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What should I do with my solar power system in a flood?

Flood waters can pose all sorts of threats to the electrical safety of you and your property, which is why it's important to know what steps to take if an incident does occur.

Solar panels are becoming increasingly popular all over the country, so if you have a system installed at your home, you'll need to be aware of what you should do if there's the threat of a flood in your area.

Always check the manufacturer's instructions, or if you're unsure of exactly what to do, get in touch with a licensed contractor who'll be able to perform the task for you.

Electricity suppliers may cut off the connection to your area, but it's up to you to make sure your solar power system isn't still live when a flood hits.

Shutting down the system

The safest action to take when there's a flood in your area is to shut down your solar power system entirely. Even if the network supply is switched off, the panels will continue to produce electricity and could pose a threat to your safety.

Firstly locate the inverter AC mains isolator, which is generally found inside the meter box. This should be followed by turning of the PV array isolator - you should find this next to the inverter.

If there's a rooftop array isolator associated with your system, make sure you switch this off as well should there be any chance of the water level reaching as high as the cables and inverters.

Each solar power system will come with its own set of instructions. It's recommended you consult the manual if you have it to hand to make sure you're doing everything correctly.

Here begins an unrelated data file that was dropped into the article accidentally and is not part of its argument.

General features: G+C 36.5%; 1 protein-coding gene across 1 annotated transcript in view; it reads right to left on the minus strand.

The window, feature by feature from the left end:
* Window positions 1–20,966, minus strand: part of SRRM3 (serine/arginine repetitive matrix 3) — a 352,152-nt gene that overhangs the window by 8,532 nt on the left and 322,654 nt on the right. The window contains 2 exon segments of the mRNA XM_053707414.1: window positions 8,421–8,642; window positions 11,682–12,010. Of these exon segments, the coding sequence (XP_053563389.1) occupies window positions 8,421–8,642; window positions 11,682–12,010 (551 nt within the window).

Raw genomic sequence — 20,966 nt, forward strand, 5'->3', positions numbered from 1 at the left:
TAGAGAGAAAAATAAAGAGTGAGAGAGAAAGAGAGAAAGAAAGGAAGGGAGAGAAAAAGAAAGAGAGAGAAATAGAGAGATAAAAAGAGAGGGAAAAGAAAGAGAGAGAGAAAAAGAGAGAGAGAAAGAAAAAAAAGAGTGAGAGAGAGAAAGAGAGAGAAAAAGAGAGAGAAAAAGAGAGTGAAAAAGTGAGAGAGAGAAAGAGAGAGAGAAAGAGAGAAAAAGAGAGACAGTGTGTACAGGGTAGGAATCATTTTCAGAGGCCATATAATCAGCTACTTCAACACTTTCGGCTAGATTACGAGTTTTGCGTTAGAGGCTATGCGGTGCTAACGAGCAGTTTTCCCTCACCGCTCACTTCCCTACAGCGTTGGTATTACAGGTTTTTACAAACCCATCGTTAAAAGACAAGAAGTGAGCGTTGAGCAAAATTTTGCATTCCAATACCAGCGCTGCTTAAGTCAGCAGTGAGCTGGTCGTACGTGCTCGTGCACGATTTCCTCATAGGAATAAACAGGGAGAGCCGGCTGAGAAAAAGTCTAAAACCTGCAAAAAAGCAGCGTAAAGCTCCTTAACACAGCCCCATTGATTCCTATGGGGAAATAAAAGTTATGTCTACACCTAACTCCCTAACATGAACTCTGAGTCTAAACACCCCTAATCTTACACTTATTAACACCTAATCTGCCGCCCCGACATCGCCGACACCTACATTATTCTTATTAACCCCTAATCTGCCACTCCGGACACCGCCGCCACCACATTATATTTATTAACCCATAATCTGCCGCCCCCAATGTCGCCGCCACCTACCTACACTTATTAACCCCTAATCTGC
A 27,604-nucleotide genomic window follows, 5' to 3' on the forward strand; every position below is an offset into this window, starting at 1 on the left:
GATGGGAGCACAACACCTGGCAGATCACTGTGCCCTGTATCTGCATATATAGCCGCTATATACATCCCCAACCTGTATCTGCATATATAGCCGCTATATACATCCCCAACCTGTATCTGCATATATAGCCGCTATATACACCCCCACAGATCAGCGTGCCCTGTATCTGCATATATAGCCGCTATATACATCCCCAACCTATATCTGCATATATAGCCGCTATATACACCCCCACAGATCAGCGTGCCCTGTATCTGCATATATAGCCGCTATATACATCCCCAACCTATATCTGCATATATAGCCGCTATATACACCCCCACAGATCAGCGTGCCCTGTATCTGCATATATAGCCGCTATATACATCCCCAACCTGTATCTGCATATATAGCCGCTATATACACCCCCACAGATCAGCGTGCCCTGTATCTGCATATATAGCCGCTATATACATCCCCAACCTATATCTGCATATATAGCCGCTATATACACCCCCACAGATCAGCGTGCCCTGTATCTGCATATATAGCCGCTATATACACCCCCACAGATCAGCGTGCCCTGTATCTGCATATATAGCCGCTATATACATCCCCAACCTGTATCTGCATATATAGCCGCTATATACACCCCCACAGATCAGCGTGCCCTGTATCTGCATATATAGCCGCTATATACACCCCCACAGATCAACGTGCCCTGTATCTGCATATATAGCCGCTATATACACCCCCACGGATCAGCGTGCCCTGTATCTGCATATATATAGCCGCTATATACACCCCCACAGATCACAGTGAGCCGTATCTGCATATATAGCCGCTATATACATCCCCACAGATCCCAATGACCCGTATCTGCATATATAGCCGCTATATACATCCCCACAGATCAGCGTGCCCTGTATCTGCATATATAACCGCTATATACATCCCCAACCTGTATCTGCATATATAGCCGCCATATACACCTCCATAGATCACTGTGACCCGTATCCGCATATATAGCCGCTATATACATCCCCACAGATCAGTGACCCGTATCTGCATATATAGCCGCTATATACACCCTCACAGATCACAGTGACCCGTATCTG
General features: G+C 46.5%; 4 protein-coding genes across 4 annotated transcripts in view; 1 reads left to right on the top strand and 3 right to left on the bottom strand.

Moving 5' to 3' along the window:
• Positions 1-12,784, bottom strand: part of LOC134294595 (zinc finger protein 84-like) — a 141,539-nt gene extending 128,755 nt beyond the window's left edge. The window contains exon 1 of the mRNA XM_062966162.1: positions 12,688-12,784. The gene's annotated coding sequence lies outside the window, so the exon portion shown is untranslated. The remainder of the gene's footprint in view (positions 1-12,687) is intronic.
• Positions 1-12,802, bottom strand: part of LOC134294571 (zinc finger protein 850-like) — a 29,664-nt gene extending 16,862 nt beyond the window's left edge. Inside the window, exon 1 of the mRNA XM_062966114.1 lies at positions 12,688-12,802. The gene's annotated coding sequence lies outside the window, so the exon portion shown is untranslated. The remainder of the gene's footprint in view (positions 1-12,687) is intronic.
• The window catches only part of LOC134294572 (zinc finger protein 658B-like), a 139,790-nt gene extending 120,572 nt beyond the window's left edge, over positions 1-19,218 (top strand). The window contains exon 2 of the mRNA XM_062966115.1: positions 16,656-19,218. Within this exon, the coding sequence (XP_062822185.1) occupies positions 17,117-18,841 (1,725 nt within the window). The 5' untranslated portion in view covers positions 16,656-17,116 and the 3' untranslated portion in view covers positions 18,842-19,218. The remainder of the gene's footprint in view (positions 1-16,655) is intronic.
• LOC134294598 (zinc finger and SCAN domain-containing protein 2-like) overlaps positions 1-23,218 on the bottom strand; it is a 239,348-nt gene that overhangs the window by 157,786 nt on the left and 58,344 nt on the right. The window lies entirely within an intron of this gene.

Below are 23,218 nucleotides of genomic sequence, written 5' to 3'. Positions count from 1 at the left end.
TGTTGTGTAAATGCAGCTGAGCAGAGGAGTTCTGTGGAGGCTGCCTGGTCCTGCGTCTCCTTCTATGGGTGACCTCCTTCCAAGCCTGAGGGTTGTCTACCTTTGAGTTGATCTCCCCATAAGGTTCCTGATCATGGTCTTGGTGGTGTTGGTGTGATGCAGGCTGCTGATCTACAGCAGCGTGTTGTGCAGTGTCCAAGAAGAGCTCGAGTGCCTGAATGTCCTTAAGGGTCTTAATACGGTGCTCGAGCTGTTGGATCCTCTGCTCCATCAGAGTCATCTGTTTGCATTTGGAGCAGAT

Some solar power systems will turn off automatically in the event of flooding, but don't presume yours will. It's always best to check, otherwise you and your property could be put at serious risk.

Make sure you don't go near any of the components during a flood. If you're forced to flee to your roof, stay as far away from any solar panels and wiring as possible, as they may still be live. The same goes for any electrical equipment that might be inside your home.

Once the flood waters have passed

Your solar panels will still pose a threat even after the flooding has gone, so don't be in too much of a rush to reconnect your system.

The water may have cause certain components of your solar power system to become live and by going near, you're putting yourself at risk of electric shock.

Wait for a licensed electrical installer or contractor to tell you the system is safe before reconnecting it. While it might appear sound at face value, trapped moisture may mean this isn't the case.

Should any component have become submerged during the flood, you'll need to ascertain it is in full working order. There's a chance some items might need to be replaced if they are damaged beyond repair.

There is no substitute for professional advice in these situations. Your solar power system is likely to have been a significant investment, so taking steps to make sure it's working property will prolong its life and protect you from danger.

Your installation will need to be certified as safe before it can be reconnected, so ask your neighbours for personal recommendations for someone who can do the job for you. Alternatively, take a look at the list of accredited installers provided by the Clean Energy Council for extra reassurance.

Posted by Liam Tunney